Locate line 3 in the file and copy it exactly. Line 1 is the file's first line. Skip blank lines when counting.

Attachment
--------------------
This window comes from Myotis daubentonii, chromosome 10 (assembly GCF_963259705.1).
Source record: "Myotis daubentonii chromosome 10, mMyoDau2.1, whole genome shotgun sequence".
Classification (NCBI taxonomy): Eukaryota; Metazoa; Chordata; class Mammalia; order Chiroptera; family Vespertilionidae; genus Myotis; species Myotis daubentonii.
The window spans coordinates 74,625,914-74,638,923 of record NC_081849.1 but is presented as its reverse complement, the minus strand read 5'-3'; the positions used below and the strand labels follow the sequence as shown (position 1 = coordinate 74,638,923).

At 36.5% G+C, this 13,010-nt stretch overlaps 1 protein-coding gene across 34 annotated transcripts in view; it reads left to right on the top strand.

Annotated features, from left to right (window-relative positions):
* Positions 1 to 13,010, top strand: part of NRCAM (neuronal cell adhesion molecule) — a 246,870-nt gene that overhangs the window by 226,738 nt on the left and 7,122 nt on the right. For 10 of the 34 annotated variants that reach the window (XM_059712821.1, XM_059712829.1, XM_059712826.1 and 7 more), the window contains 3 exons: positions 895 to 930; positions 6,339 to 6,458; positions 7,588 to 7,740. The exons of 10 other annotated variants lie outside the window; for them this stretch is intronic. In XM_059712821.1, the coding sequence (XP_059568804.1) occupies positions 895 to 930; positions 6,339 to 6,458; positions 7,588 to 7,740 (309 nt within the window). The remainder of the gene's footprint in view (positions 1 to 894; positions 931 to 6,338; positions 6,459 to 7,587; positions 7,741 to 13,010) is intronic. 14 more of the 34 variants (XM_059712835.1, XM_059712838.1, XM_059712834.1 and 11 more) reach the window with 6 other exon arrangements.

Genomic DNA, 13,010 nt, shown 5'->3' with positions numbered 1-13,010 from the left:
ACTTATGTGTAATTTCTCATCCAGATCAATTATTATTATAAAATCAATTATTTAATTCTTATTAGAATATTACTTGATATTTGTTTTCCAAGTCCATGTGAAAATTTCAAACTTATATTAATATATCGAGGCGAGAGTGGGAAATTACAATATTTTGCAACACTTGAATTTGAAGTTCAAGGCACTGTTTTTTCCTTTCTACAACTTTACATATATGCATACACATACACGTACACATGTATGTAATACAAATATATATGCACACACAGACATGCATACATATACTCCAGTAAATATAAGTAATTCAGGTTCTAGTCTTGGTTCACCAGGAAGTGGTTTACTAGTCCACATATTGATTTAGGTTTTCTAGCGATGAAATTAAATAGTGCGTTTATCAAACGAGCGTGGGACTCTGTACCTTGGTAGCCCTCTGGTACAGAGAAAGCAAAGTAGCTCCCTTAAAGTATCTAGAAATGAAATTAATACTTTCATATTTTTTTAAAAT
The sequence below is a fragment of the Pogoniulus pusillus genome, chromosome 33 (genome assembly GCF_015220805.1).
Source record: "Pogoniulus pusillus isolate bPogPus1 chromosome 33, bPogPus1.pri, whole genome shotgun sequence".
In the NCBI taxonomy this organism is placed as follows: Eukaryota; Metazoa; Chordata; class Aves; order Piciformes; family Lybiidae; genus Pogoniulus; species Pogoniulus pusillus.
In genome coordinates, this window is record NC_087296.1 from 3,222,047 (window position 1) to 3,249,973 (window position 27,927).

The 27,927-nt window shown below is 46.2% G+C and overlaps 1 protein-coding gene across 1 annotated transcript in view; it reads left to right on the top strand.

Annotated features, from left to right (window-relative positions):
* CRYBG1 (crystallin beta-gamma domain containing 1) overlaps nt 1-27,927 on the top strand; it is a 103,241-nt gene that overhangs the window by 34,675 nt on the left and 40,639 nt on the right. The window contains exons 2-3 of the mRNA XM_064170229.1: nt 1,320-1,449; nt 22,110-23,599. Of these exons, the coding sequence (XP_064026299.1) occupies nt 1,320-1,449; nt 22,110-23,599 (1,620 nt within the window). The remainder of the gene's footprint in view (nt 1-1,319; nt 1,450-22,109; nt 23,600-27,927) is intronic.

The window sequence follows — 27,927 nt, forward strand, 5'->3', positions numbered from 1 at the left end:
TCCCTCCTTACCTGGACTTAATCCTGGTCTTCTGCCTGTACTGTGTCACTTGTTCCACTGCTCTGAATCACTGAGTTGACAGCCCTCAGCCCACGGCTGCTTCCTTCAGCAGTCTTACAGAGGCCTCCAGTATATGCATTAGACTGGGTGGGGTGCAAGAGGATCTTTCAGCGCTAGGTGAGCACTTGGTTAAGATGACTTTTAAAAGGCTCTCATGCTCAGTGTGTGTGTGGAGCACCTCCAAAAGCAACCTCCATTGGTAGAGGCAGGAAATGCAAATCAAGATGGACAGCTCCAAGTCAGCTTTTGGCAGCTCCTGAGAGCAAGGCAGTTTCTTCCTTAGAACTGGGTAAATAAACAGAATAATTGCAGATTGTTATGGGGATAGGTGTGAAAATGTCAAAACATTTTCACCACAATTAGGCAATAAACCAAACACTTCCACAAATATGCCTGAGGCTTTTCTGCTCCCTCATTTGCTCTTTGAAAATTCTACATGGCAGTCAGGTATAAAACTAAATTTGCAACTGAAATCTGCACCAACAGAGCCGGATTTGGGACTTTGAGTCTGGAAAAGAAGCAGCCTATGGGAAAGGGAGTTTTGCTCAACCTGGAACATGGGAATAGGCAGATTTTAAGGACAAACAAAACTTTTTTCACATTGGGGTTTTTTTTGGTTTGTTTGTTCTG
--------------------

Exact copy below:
Classification (NCBI taxonomy): Eukaryota; Metazoa; Chordata; class Mammalia; order Chiroptera; family Vespertilionidae; genus Myotis; species Myotis daubentonii.